2 responses to “Canto 6: The Gluttons

  • jeffvamos

    Adrienne: How could we possibly think of “booting you” from the blog for the delightful humor. You are so right on.

    “Intestinal caulk”. How apt. The irony of the sin of gluttony: do the gluttonous enjoy what they are seeking to sate themselves with? The answer in hell is of course no. Interesting that Virgil and Dante go across this trail of bodies “treading on their emptinesses, which seem / Like real bodies.” There’s the irony. The emptiness seems real.

    Reminds me of the book title (never read the book): “God Shaped Hole.” Is Gluttony – or any other kind of addiction or sin of incontinence (and by the way – love the idea that Inferno is the Medieval DSM…what is it, V now)…that any other such thing is a strategy to fill that hole with that which is not God – that which ultimately does not satisfy.

    Some questions remain for me – perhaps my fellow bloggers or readers can address:

    Why Ciacco? Why this particular political fracas about the White and Black Guelphs – obviously close to Dante’s heart (since this is the conflict that got him exiled). But what does that have to do with gluttony? How is “political gluttony” on display here?

    And the other thing that intrigues me is the final few lines – where Dante asks Virgil if the souls pain will increase when the final judgment comes. Virgil refers him to Aristotle “Your science,” and the idea that “the more / a creature is prefect, the more it perceiveds the good — / and likewise pain….” Pinsky’s commentary takes this to mean that the souls in hell will feel more pain when such judgment comes; but I’m confused here; seems like those who are capable of repentance, of growth and change are the ones who are able to “perceive…pain.” Whereas those in hell are oblivious to the harm they are causing to themselves and others….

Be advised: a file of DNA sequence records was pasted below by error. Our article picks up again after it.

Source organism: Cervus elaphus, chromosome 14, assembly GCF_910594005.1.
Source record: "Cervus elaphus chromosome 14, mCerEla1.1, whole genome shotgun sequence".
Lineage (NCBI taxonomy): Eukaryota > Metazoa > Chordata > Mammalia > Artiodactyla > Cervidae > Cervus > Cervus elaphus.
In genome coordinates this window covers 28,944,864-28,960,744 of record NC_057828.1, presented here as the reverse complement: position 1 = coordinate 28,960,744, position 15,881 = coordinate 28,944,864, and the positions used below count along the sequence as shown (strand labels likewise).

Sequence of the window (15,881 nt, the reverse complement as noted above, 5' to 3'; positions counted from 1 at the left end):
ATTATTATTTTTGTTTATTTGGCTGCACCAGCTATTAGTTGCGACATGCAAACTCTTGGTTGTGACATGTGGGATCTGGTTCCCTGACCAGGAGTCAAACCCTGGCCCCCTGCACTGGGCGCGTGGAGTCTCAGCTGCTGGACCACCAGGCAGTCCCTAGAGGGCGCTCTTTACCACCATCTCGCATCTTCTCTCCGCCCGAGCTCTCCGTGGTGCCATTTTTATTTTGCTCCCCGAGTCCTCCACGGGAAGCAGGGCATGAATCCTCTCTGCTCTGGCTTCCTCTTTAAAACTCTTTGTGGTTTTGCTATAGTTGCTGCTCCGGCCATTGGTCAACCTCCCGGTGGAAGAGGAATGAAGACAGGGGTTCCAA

• jtimpane

      What a great post by Adrienne!!

      Of all the seven deadlies, as Adrienne so rightly points out, gluttony brings us closest to the issue of the drives themselves, appetite itself, the push that pushes us to get pushy in search of what we want. Intestinal caulk, you bet! Drive doesn’t drive us to get a just amount, an appropriate amount, the amount we need; drive drives us to get it all, cover ourselves with it, go as far as we can and further. It’s said that emotions have two parts, one being what you feel, and the other being the way it feels to feel that way, the urgency, the mandate to go and do and get. Drives are like that, too. You can drive yourself mad wanting a cup of tea, a lollipop, Jennifer Aniston, a second pirogi, a Mazda or split-level colonial. “I can almost taste it,” as the old tune “Hungry,” by Paul Revere and the Raiders, sagely put it. The speaker is after “a custom-tailored world I wanna own someday.” He’s “hungry through and through,” he’s got “this need I can’t control.” He can’t wait to be “rolling in it.” It doesn’t matter what “it” is. Hunger, hunger for anything, feels that way. All hunger, all drive, is a kind of addiction. It may be just an impulse rooted in a lump of our brain, a stretch of our central nervous system, but all hunger feels as if it is “through and through” us. We can control most of our gluttonies most of the time, recognize and intercept ourselves as we careen toward excess . . . but those little buggers sneak up on you. We’re like the pretty-good second baseman who gets most of the ground balls but lets a dribbler through his legs now and then. That makes it seem perhaps too comic when it’s actually serious. When a yen becomes a gluttony, then suddenly we are totally at stake. And that’s part of what Dante is playing with in Canto VI: when we become gluttons, we become blind hoovers of desire, unsouled, getting in the way of our own Light.